Confused by Hebrew Roots/Torah Keeping?

Jul 25, 2013 · Posted in Cults, Emails

My Conversation with a Confused Torah Keeper

After Nehemia Gordon shared my Facebook status on his Facebook wall, one of his friends found me and said:  “Hey Tim, I have questions, how do I get some of them to you? I have tried to ask Nehemia Gordon and I think he’s busy right now! Anyway, I see how good you are about writing back.

I’m always up for helping people out of their confusion if I can as it feels great to see the fog of confusion lift and peace arrive. It also helps me get clearer on my thoughts along the lines of the Socratic method (used by Socrates to teach his students through questions).

Her confusion was over Torah Keeping. As someone who went through the same questions and confusion she did, I am able to point out some things that are easy to miss and not taught by the Torah teachers.

If you want to see what I said to her, read the complete dialog here posted with permission (but name withheld) in the interest of helping others confused over Torah keeping (TK),walking as Jesus walked,” and “pagan holidays” like Christmas and Easter.

“Should I Keep Torah?”

Confused Torah Keeper: Long story short, I believe Jesus is the messiah, but have always had a deep interest in the truth of the Bible, how to follow Him in truth and it has taken me on a journey of finding out how much of what I had been taught wasn’t even “truth”. I started by finding out how Easter, Christmas, etc. were pagan holidays all of that. So I then was drawn to Hebraic root, messianic jew online congregations. Okay, now all of my family and friends then called me a jew because I felt that the feasts were something I should study and know about. The more serious I became about all things jewish, the backlash from friends, family, church members became pretty intense. Nehemia, blows my mind on his knowledge and now I have questions about do I follow Him in truth anymore? Do I follow the torah laws, does Jesus intend for us to? Then I was listening to truth2u radio and they talked about Hebrews 8 and how there is a new covenant. I guess the simple question is how do I tell people (and myself) that Jesus never came to do away with the old laws when so much of what Paul says messes that up and then there is Hebrews 8. Does any of that make sense? I do not have the support around me to help me work through some of these things and my spirit is taking a beating.

Tim: I started the same Torah journey back in 2000, so I appreciate your questions and where you are. I have learned so much through it and since then after realizing Torah keeping did not fit with the NT as you are seeing. I don’t regret Torah Keeping (TK) but once I saw that it did not produce the results/fruit Jesus talked about, I had to move on.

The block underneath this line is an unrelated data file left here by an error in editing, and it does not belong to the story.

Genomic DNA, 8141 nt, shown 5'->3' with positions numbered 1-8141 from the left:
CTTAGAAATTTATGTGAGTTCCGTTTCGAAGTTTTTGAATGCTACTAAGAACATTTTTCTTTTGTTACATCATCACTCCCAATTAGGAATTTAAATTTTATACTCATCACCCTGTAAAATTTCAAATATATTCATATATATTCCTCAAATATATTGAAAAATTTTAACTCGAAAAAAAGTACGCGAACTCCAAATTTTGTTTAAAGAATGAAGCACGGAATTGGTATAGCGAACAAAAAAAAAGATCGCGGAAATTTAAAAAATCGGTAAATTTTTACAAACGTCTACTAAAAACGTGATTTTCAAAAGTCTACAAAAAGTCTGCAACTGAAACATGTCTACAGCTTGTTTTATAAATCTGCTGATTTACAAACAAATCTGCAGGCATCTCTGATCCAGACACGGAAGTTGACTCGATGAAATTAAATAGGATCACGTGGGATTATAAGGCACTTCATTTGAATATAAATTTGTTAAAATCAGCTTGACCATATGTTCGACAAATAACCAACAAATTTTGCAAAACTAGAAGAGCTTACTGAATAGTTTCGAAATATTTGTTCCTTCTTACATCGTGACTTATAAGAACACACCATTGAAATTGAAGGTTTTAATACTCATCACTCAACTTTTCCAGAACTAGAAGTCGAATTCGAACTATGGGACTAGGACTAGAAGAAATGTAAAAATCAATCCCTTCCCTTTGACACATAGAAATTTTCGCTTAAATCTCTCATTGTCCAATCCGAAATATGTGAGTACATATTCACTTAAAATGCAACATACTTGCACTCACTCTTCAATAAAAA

First, if you look at all the words of Jesus for what he directly told people to do, Jesus never told them to keep Torah while he instead told them other things, plenty of them. The only way to get that Jesus wanted us to do Torah is to point to the fact that he did it (ignoring why) and take some of his words out of context.

In Mt 19:17-19 when asked how to have eternal life, he specifically listed only five love your neighbor commandments and left off all the other five that come only through Torah revelation. People can learn to love their neighbor by being around people who teach them how to treat them. Plus governments have statutes around those five commandments too. But the five he left off and the rest of Torah only come through revelation that only Israel received. Plus they were about staying in the Promised Land, not about eternal life like the five love thy neighbor commands are.

Why Jesus did not list sabbath and other commands bothered me when I was a TK. He went out of his way to not tell people to keep Torah stuff. Only the love stuff. Why, if TK was required? Well, now you know what I concluded and how I resolved that.

If TK is required, then 99% of humanity is damned because they never heard of it and if they did hear of it they see it as something given to Israel/Judah (and rightly so). But if love your neighbor is all that is required, then 100% of humanity living around people has the chance to figure this out. If God made us all, he would want us to not harm what he made. I think that’s why people universally admire the Mother Teresa’s, Ghandi’s, etc. Everyone knows what’s right.